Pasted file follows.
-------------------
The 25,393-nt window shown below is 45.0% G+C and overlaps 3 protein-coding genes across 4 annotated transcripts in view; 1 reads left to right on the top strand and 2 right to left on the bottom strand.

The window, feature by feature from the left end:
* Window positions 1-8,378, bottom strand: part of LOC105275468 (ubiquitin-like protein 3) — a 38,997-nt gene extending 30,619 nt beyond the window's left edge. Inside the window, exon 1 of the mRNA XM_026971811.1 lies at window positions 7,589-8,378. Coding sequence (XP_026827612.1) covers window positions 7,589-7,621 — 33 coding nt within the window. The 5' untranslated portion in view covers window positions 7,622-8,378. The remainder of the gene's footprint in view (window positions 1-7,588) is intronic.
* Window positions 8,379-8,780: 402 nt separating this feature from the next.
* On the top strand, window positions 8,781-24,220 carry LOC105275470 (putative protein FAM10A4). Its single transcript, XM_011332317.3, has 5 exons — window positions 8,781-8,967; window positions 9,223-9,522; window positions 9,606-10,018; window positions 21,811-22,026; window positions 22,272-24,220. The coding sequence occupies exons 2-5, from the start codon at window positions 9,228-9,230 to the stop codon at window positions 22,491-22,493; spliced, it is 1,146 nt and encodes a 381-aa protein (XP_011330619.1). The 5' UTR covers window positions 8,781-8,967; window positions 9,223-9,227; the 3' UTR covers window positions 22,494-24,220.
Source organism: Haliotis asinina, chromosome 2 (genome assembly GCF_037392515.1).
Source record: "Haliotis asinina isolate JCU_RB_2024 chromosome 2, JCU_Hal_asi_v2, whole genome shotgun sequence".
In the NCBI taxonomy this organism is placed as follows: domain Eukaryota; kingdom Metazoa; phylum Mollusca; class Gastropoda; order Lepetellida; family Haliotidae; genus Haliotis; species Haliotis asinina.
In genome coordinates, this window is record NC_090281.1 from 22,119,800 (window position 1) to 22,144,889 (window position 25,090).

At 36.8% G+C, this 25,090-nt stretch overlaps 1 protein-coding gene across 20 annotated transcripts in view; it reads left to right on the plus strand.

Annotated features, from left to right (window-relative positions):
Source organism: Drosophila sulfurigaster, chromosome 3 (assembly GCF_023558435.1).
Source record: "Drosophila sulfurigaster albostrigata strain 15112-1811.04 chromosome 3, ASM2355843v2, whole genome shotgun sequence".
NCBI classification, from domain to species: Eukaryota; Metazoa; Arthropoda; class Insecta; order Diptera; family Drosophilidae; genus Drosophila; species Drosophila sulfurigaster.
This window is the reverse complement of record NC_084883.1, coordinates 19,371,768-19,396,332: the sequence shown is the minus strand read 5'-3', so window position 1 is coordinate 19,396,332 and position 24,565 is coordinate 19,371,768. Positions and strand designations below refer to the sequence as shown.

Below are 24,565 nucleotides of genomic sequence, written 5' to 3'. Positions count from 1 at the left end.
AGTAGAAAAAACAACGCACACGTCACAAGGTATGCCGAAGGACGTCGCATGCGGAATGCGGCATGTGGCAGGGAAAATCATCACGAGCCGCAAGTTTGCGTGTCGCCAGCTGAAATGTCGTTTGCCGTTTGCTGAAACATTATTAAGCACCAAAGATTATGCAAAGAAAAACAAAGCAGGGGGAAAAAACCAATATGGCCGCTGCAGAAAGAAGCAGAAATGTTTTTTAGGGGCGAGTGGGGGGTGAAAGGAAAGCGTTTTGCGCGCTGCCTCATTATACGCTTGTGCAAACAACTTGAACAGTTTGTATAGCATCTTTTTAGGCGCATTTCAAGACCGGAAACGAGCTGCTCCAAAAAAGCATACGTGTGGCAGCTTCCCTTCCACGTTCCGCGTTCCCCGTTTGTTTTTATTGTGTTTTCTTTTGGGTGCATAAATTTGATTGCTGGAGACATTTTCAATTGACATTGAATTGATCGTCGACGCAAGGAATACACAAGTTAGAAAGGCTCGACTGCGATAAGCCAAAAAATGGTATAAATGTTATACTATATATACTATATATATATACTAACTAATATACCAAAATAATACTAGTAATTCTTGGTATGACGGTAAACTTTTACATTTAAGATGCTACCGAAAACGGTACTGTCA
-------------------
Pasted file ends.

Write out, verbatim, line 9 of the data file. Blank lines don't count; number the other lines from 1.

In genome coordinates, this window is record NC_090281.1 from 22,119,800 (window position 1) to 22,144,889 (window position 25,090).